Media

Google Ventures backs Trada’s crowdsourced approach to search marketing

Trada, a Boulder, Colo. startup allowing businesses to tap into a pool of experts to manage their search advertising campaigns, just announced that it has raised a $5.75 million funding round led by Google Ventures.

The idea behind Trada is that instead of trying to run a search advertising campaign themselves, or relying on a single consultant, businesses are able to take a crowdsourced approach, where a group of search advertising experts can contribute their knowledge. So a Trada customer creates a campaign, specifying things like the product being sold and the daily budget, then experts can decide to join the campaign. Each expert generates their own ad groups, search keywords to advertise on, and ads. The advertiser only pays for clicks and conversions.

Since the public launch in March, Trada has grown dramatically, said founder and chief executive Niel Robertson (pictured in a screenshot from Trada’s demo video above). It’s now running more than 200 ad campaigns, with an average customer now spending about $5,000 a month. The number of experts in the system has doubled to 500. Robertson said he wants experts to be able to make a full-time income from Trada if they choose. At least one expert is already approaching that level, eh said.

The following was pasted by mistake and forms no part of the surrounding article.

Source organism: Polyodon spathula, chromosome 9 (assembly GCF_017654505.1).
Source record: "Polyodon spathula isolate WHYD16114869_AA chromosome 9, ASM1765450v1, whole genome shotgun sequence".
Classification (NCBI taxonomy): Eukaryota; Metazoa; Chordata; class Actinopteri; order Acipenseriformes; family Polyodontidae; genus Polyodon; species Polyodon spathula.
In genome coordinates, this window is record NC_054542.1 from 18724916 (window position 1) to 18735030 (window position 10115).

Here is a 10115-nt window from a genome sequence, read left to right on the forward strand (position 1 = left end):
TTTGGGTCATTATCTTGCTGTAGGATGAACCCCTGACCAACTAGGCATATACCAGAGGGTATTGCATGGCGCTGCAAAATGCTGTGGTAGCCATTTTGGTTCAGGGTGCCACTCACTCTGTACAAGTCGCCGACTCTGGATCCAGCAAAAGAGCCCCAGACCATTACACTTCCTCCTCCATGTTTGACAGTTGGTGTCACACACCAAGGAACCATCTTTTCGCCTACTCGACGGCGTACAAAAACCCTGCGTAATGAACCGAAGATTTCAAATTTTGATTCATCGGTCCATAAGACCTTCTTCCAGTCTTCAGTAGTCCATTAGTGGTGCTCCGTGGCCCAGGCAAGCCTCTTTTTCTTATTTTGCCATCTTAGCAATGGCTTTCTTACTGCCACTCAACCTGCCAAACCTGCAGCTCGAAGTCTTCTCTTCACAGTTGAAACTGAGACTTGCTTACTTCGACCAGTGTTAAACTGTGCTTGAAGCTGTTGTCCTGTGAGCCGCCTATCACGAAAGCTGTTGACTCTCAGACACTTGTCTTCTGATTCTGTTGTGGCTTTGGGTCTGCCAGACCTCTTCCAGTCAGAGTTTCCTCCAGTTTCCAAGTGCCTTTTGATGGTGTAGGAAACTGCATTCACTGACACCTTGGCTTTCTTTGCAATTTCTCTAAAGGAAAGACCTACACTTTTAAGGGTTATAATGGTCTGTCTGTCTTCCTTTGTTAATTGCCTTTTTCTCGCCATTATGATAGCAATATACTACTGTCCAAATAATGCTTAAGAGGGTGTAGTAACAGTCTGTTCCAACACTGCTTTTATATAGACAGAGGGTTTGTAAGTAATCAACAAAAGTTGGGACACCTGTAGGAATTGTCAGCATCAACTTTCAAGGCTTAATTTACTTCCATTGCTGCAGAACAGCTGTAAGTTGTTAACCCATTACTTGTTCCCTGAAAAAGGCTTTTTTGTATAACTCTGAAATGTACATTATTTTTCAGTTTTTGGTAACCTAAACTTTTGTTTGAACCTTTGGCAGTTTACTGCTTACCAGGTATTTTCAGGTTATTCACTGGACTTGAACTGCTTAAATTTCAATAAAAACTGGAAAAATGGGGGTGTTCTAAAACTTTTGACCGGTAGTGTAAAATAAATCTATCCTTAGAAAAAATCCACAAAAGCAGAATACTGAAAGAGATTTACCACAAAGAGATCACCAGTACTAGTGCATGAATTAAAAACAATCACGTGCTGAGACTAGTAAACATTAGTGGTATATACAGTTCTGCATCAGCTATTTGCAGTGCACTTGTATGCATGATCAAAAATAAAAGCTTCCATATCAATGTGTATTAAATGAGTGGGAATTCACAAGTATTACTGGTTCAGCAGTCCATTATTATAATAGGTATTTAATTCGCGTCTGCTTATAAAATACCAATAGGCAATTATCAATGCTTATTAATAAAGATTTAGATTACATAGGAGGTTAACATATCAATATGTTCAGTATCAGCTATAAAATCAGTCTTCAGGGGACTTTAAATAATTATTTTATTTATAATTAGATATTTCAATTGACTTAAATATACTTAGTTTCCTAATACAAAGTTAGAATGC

The funding will primarily be spent in three areas, Robertson said — new tools for the ad agencies who work with Trada, international expansion, and support for display advertising. Trada’s crowdsourced model isn’t limited to search advertising, he argued. Sure, the ad types are different, as are the experts you might want to bring in, but the basic idea transfers into the display world (especially since Trada’s search advertising platforms, Google, Yahoo, and Bing, support display ads as well).

The display advertising service will probably roll out sometime in the third quarter of this year, Robertson said. And Trada probably won’t stop there. He said the model is “replicable across any kind of system performance-based advertising,” and particularly makes sense if the system has “a lot of dials,” in other words if it’s complicated enough that customers would want to crowdsource their campaign management. Facebook advertising is one example. The vision is for Trada to become the place where a business can come to manage all their online advertising needs.

Google Ventures’ Rich Miner is joining Trada’s board of directors. Robertson said he actually knew Miner because they’re both on the board of another startup, VigLink. Robertson said he’s already impressed with Google’s ability to “separate church and state” by not forcing its venture investments to focus on Google’s technology and platforms. (In other words, Trada plans to continue supporting advertising on Bing and Yahoo.)

Trada has now raised a little less than $8 million. Previous investor Foundry Group also participated in the round.

For more of Robertson’s perspective, check out a column he wrote for VentureBeat about the three charts that encapsulate his knowledge as a startup CEO.